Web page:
Great piece by Lawrence Lindsey in The Weekly Standard on the stimulus bill and the recent Blinder-Zandi analysis of it:

This is the economic equivalent of assuming there are 1,000 angels on the head of a pin, observing that we have 10 pins, and therefore calculating that we must have 10,000 angels. The math is fine. But it sheds no light on the key policy issue—were the recently passed acts of government stimulus cost effective? The degree of cost effectiveness was an assumed number, not one calculated using any version of the scientific method.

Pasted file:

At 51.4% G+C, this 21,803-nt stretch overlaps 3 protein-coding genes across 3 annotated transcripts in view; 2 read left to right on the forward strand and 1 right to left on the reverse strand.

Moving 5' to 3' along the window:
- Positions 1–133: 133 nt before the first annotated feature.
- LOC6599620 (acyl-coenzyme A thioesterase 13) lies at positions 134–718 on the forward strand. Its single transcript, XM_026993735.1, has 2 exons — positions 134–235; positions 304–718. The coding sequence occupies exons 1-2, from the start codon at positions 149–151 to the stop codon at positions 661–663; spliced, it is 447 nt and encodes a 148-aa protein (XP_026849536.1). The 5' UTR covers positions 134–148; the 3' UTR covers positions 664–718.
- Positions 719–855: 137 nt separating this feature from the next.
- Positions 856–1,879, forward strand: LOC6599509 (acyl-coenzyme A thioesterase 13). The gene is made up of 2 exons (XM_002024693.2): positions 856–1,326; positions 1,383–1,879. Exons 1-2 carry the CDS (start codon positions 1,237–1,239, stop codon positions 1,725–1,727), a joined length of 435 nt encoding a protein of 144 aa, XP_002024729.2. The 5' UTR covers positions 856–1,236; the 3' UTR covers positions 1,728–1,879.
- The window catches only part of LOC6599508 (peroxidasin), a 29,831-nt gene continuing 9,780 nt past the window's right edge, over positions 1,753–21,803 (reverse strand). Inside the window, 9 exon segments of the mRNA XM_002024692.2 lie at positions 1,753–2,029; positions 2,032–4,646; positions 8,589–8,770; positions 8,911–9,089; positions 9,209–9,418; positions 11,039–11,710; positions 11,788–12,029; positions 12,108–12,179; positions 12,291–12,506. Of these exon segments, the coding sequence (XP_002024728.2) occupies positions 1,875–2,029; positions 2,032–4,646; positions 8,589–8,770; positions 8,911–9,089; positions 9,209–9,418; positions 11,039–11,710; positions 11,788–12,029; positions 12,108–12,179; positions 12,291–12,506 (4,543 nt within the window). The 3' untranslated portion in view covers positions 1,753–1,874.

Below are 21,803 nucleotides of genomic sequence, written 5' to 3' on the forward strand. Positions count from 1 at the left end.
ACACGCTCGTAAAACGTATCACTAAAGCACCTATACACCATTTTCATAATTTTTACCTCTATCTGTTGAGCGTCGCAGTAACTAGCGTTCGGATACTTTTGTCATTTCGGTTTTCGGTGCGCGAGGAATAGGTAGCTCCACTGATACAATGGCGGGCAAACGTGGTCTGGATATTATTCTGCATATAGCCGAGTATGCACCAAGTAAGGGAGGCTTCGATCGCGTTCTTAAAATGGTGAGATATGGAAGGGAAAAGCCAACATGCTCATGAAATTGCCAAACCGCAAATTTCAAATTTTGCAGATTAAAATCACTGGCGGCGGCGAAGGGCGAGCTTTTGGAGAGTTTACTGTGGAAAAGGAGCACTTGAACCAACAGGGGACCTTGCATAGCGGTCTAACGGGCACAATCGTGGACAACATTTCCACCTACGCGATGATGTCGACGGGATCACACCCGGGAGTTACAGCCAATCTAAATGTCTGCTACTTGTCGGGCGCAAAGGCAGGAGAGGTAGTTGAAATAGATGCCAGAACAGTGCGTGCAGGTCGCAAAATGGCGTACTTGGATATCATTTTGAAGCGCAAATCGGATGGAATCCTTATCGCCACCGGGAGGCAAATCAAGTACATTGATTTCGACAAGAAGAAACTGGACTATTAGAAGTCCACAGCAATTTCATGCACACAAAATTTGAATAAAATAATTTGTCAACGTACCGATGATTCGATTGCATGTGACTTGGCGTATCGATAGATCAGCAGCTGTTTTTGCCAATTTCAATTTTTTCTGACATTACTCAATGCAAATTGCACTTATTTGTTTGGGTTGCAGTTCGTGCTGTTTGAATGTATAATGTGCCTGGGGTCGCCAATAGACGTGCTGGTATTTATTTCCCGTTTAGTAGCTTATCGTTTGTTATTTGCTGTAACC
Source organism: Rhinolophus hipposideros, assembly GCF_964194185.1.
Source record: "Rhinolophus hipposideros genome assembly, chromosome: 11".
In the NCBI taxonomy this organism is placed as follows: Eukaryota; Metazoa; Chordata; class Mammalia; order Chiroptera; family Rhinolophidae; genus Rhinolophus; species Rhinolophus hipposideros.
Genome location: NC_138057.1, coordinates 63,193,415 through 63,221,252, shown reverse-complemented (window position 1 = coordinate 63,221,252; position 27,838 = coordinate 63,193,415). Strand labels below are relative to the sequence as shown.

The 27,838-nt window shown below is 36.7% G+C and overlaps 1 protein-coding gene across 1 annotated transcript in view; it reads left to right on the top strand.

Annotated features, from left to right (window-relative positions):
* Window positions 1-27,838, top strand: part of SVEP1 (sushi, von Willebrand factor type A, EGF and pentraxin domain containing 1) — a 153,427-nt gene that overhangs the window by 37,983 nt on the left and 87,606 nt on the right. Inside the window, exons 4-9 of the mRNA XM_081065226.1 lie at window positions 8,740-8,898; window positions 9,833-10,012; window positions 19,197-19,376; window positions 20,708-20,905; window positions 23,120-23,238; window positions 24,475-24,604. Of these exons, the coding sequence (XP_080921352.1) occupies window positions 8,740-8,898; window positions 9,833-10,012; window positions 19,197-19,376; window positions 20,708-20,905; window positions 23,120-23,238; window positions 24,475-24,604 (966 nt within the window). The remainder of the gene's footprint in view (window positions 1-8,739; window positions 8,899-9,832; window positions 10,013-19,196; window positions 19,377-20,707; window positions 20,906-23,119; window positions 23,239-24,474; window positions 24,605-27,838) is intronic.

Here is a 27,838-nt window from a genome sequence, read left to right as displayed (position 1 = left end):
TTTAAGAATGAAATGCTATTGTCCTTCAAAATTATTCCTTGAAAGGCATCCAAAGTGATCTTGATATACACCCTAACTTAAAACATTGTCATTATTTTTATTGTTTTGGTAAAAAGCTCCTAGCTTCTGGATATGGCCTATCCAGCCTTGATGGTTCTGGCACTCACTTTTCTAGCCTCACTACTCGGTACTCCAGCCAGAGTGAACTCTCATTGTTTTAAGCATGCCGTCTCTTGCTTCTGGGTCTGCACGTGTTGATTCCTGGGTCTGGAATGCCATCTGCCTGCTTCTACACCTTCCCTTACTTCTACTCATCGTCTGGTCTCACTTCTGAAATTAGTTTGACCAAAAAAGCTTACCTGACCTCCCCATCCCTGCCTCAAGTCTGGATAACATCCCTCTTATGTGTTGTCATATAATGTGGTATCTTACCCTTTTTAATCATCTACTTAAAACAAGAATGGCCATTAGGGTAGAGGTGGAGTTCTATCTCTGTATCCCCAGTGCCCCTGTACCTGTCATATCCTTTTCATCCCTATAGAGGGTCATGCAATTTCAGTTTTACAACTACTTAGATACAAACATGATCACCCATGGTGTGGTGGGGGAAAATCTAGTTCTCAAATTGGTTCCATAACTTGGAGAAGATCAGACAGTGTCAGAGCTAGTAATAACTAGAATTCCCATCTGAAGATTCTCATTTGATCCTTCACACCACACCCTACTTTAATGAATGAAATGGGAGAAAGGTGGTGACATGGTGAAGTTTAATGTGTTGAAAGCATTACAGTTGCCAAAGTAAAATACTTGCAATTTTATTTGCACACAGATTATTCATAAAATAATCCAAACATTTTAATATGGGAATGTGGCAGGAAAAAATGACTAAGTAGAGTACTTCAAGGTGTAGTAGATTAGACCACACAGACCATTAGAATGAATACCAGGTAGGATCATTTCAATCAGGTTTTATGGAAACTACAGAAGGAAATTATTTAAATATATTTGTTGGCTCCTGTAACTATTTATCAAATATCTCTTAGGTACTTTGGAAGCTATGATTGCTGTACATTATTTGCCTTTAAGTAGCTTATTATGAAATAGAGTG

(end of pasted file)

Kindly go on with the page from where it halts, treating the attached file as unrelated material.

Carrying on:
From a macroeconomic perspective, a targeted bill would have injected money directly into the cash flow of American households and small businesses where it was needed. Many of us who supported the administration’s call for a stimulus in early 2009 recommended the reduction of the payroll tax for both employers and employees, something with the same net revenue effect as what was passed. Such a payroll tax cut would have provided an incentive at the margin for continued work and employment for more than 90 percent of the labor force. The tax provision in the actual stimulus that passed did so for less than 15 percent of the labor force, and the spending provisions impacted only 2 percent of the labor force even under the administration’s assumptions. That is bad targeting.